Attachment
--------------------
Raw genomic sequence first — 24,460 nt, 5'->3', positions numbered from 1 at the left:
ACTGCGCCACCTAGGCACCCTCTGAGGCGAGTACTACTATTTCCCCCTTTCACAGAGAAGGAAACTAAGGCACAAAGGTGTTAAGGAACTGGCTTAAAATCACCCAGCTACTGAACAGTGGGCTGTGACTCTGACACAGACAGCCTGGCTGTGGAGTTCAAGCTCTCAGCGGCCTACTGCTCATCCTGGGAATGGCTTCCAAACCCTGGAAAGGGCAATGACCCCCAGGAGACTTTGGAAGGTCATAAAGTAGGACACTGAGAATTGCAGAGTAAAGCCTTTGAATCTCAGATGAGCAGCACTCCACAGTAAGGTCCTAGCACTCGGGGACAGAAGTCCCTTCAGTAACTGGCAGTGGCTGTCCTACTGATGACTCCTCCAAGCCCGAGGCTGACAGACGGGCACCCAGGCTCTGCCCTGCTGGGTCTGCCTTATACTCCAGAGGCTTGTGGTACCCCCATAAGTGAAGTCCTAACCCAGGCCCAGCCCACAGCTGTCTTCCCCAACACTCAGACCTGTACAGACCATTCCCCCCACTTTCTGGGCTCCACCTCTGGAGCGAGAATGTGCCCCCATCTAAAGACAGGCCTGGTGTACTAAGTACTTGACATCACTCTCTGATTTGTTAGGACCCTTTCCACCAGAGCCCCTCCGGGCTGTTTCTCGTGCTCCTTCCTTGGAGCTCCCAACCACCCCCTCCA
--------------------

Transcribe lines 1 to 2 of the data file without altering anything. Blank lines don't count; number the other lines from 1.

Raw genomic sequence first — 24,460 nt, 5'->3', positions numbered from 1 at the left:
ACTGCGCCACCTAGGCACCCTCTGAGGCGAGTACTACTATTTCCCCCTTTCACAGAGAAGGAAACTAAGGCACAAAGGTGTTAAGGAACTGGCTTAAAATCACCCAGCTACTGAACAGTGGGCTGTGACTCTGACACAGACAGCCTGGCTGTGGAGTTCAAGCTCTCAGCGGCCTACTGCTCATCCTGGGAATGGCTTCCAAACCCTGGAAAGGGCAATGACCCCCAGGAGACTTTGGAAGGTCATAAAGTAGGACACTGAGAATTGCAGAGTAAAGCCTTTGAATCTCAGATGAGCAGCACTCCACAGTAAGGTCCTAGCACTCGGGGACAGAAGTCCCTTCAGTAACTGGCAGTGGCTGTCCTACTGATGACTCCTCCAAGCCCGAGGCTGACAGACGGGCACCCAGGCTCTGCCCTGCTGGGTCTGCCTTATACTCCAGAGGCTTGTGGTACCCCCATAAGTGAAGTCCTAACCCAGGCCCAGCCCACAGCTGTCTTCCCCAACACTCAGACCTGTACAGACCATTCCCCCCACTTTCTGGGCTCCACCTCTGGAGCGAGAATGTGCCCCCATCTAAAGACAGGCCTGGTGTACTAAGTACTTGACATCACTCTCTGATTTGTTAGGACCCTTTCCACCAGAGCCCCTCCGGGCTGTTTCTCGTGCTCCTTCCTTGGAGCTCCCAACCACCCCCTCCA